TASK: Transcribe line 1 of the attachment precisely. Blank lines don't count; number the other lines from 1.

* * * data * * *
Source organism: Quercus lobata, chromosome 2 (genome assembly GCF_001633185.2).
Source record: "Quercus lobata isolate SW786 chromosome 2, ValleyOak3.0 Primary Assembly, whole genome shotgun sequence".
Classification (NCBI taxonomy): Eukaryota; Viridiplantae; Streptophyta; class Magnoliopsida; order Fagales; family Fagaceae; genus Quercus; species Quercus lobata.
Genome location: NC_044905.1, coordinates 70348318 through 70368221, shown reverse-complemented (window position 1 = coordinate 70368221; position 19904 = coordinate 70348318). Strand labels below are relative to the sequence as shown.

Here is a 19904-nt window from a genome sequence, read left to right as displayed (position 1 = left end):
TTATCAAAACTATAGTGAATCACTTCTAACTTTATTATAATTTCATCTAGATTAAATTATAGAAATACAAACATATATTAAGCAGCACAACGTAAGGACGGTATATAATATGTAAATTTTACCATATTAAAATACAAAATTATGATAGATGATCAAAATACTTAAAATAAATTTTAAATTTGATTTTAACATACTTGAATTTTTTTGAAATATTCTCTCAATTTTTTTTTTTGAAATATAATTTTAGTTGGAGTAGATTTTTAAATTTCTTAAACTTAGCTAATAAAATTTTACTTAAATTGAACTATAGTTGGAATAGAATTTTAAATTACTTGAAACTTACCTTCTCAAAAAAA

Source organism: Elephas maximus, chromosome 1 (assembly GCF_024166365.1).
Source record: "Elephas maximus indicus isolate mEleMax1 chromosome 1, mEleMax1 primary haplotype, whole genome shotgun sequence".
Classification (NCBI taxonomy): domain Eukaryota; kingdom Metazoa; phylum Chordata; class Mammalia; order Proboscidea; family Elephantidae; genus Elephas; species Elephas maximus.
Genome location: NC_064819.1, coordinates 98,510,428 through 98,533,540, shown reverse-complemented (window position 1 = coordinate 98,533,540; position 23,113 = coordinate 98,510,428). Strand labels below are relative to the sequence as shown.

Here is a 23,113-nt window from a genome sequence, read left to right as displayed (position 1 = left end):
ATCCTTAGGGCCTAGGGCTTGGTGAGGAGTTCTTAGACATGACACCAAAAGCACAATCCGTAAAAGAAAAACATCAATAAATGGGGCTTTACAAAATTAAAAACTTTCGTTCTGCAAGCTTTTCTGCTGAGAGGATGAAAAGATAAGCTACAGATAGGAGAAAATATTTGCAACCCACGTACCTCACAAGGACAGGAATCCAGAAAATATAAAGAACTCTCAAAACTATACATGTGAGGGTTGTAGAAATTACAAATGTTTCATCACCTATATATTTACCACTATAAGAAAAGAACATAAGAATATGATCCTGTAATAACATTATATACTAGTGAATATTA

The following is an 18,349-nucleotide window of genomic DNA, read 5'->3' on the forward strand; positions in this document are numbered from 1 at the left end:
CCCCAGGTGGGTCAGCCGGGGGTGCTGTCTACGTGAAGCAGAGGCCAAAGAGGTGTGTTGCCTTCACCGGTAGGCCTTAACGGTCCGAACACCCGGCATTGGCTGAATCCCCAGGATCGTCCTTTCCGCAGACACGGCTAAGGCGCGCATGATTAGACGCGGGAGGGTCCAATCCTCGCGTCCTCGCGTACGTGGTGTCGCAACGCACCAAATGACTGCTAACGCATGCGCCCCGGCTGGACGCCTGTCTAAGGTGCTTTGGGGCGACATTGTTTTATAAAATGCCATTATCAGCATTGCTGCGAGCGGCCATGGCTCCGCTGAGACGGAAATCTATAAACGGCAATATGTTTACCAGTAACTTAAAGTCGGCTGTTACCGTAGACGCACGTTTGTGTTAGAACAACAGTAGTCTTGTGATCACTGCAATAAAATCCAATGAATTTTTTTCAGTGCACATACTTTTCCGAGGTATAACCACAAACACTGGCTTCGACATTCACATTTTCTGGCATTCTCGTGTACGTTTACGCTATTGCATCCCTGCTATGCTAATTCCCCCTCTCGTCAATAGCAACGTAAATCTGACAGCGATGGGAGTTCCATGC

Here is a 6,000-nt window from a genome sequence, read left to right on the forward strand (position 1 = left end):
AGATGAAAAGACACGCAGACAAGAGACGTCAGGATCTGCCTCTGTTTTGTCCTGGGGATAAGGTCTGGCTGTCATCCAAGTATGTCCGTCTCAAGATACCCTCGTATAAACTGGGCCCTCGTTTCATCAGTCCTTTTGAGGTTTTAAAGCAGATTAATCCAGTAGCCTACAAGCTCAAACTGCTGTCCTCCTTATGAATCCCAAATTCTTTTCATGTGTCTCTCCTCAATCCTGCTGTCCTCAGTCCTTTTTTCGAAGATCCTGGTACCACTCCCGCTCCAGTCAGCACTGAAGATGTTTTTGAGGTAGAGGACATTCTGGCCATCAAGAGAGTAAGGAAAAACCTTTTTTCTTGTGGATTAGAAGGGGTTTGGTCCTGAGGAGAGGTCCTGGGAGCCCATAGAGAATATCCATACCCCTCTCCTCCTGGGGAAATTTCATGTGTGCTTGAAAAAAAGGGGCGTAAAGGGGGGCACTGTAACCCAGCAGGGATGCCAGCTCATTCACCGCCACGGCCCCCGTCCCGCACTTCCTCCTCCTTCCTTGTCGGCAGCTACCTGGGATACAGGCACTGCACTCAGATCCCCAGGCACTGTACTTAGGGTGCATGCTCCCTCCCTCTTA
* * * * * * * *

Source organism: Quercus lobata, chromosome 2 (genome assembly GCF_001633185.2).